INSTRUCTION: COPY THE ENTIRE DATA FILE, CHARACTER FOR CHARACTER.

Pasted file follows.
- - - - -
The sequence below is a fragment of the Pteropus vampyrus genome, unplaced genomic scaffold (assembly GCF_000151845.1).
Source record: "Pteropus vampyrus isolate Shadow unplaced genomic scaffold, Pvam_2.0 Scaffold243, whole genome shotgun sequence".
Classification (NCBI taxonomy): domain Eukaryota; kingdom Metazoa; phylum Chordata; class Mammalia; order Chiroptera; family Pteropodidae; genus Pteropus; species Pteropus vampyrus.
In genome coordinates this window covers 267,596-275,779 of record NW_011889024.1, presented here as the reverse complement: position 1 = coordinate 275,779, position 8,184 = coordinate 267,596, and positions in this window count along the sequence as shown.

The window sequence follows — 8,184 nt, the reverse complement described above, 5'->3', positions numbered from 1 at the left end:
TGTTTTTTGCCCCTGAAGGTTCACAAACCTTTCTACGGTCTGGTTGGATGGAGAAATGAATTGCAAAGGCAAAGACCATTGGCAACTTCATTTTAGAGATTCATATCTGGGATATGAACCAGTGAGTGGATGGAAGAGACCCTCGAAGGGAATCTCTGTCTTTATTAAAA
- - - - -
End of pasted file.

The sequence below is a fragment of the Pteropus vampyrus genome, unplaced genomic scaffold (assembly GCF_000151845.1).
Source record: "Pteropus vampyrus isolate Shadow unplaced genomic scaffold, Pvam_2.0 Scaffold243, whole genome shotgun sequence".
Classification (NCBI taxonomy): domain Eukaryota; kingdom Metazoa; phylum Chordata; class Mammalia; order Chiroptera; family Pteropodidae; genus Pteropus; species Pteropus vampyrus.
In genome coordinates this window covers 267,596-275,779 of record NW_011889024.1, presented here as the reverse complement: position 1 = coordinate 275,779, position 8,184 = coordinate 267,596, and positions in this window count along the sequence as shown.

The window sequence follows — 8,184 nt, the reverse complement described above, 5'->3', positions numbered from 1 at the left end:
TGTTTTTTGCCCCTGAAGGTTCACAAACCTTTCTACGGTCTGGTTGGATGGAGAAATGAATTGCAAAGGCAAAGACCATTGGCAACTTCATTTTAGAGATTCATATCTGGGATATGAACCAGTGAGTGGATGGAAGAGACCCTCGAAGGGAATCTCTGTCTTTATTAAAA